16 | JUN | 2019
Brazil wants to increase pork sales in Mexico
The Brazilian Association of Animal Protein of Brazil (ABPA) wants to take advantage of the vacuum that the American product can leave in Mexico - Photo: Charlie Neibergall/AP

Brazil wants to increase pork sales in Mexico

Mexico City
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The Brazilian Association of Animal Protein of Brazil (ABPA) wants a greater presence in Mexico, following US import tariffs on pork meat

Brazil's pork and poultry industry has conquered 160 markets worldwide and even has a presence in the 2018 Soccer World Cup in Russia, but producers have now set their eyes on a market with great potential for the new directions of trade: Mexico.

One of the main associations of Brazilian meat producers requested that the government accelerate procedures so that Brazil could increase its pork and poultry sales to Mexico, in face of commercial disagreements with the United States.

The Brazilian Association of Animal Protein of Brazil (ABPA), which brings together 150 companies that invoice more than 8,500 million dollars in exports each year wants to take advantage of the vacuum that the American product can leave in Mexico, after the imposition of tariffs of 20 percent to pork imports from the United States.

"With the 20 percent tariff (on US imports) we became competitive," ABPA vice president Ricardo Santin said recently.

The organization has been promoting a greater presence in Mexico for years through participation in trade fairs and meetings such as the last Expo ANTAD & Alimentaria Mexico 2018, held last March in Guadalajara, Jalisco, where Brazilian and Mexican companies closed a sale of almost 100 million dollars in chicken meat, according to industry sources.

In fact, statistics already show an increase of trade in this area: from January to May, Brazilian meat exports to Mexico grew 62 percent, from 52 to 85 million dollars, according to the Ministry of Development of Brazil.

With nearly one million tons imported in 2017, Mexico is the third largest buyer of pork in the world, behind Japan and China, in a business that used to benefit from the USA’s proximity and NAFTA.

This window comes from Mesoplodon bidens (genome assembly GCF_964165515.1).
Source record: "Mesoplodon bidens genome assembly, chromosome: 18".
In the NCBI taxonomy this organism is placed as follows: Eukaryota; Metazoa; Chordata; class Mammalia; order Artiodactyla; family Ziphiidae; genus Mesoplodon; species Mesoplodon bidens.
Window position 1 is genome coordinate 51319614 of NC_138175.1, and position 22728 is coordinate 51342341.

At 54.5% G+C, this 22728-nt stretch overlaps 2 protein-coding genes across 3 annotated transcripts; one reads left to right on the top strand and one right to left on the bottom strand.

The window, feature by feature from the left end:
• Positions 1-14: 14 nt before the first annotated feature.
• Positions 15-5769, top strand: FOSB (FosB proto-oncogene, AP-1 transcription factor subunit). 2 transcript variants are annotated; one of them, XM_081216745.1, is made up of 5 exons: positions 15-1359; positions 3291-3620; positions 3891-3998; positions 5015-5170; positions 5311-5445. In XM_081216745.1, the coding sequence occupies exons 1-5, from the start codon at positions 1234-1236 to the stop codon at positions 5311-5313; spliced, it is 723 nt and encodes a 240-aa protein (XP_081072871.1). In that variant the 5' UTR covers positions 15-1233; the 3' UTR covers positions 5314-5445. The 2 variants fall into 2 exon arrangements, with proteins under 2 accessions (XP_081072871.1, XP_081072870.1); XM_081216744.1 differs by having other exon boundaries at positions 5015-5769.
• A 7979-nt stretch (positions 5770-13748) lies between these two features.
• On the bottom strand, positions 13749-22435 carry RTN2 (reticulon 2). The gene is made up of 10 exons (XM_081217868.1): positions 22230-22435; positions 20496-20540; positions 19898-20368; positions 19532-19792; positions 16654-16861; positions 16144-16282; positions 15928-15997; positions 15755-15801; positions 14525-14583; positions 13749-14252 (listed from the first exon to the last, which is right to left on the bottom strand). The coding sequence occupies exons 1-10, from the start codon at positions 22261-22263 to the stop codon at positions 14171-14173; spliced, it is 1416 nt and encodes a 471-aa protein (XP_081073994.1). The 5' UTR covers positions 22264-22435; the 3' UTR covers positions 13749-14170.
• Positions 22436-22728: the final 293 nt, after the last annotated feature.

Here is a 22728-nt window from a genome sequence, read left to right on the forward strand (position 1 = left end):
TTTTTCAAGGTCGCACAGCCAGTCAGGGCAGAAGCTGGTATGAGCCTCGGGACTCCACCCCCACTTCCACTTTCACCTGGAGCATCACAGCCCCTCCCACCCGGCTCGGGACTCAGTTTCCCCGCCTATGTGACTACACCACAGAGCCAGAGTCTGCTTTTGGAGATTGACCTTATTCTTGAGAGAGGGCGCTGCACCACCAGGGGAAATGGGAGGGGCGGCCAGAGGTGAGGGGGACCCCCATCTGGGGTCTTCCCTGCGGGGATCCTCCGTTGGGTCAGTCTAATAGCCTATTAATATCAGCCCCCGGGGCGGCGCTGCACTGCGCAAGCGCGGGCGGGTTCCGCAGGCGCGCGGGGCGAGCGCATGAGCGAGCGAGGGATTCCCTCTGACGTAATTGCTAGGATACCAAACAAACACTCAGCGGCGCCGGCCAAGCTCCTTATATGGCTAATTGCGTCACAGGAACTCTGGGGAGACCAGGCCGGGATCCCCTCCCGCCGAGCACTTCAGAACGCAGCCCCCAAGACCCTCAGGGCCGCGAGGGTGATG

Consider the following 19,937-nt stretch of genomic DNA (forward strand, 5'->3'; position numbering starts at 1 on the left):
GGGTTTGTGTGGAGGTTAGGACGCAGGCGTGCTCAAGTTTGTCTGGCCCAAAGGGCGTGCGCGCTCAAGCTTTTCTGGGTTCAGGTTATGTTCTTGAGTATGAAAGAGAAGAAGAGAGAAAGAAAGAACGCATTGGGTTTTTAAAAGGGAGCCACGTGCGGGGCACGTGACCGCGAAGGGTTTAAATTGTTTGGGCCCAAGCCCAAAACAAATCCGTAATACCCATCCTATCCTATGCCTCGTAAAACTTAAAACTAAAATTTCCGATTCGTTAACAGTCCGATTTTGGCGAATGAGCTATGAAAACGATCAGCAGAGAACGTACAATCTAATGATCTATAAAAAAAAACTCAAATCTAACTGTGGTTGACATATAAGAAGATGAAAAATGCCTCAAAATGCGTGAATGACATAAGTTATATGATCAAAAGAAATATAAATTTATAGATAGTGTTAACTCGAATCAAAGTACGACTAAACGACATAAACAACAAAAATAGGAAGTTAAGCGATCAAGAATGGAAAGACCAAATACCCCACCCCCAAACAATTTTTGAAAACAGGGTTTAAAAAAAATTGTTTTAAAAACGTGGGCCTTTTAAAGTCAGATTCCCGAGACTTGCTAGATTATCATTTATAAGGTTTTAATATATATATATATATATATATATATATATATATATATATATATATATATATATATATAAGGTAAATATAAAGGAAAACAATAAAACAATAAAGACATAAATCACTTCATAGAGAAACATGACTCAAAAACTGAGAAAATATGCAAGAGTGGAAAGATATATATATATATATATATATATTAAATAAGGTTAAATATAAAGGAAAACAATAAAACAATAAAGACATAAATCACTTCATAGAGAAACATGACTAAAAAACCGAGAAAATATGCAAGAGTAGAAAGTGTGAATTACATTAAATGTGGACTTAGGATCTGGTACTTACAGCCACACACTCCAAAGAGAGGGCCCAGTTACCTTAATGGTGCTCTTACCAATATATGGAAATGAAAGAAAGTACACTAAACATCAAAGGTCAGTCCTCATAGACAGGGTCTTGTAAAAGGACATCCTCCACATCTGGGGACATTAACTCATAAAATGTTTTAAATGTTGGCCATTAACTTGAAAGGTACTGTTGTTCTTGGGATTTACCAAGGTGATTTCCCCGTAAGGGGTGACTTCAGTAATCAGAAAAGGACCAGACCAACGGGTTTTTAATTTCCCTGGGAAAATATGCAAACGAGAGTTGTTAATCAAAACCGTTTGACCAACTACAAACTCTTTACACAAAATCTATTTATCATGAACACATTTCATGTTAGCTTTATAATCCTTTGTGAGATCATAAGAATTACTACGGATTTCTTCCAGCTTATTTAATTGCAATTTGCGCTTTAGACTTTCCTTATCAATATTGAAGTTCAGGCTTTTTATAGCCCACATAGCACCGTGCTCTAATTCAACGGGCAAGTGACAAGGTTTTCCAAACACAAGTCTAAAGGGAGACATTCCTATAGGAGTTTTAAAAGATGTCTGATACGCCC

However, the application of tariffs announced last week by the Mexican Ministry of Economy after the government of US President Donald Trump imposed rates on Mexican steel and aluminum, caused Canada and the European Union to impose equal tariffs since June 1, opening an opportunity for the South American country, one of the world's giants in the agricultural sector.

In fact, Brazil's interest in the Mexican meat market is part of a generalized tendency of the South American country to want to boost the presence of its agricultural products in Mexico.

Also, Brazilian exports of feed grains to Mexico increased strongly in 2018 after a generalized increase in 2017, when the Mexican government sent a delegation to open new trade routes with the South American giant to reduce dependence on American imports.

Thus, the export to Mexico of soybeans, of which Brazil could become the world’s largest producer, grew above 100 percent from January to May, compared to the same period of 2017, totaling 235,000 tons and a value of 93 million dollars.

Brazil is the world's fourth largest exporter of pork, behind the European Union (world leader), the United States and Canada, but its meat products were impacted by a series of scandals over adulteration of sanitary controls that damaged their reputation.



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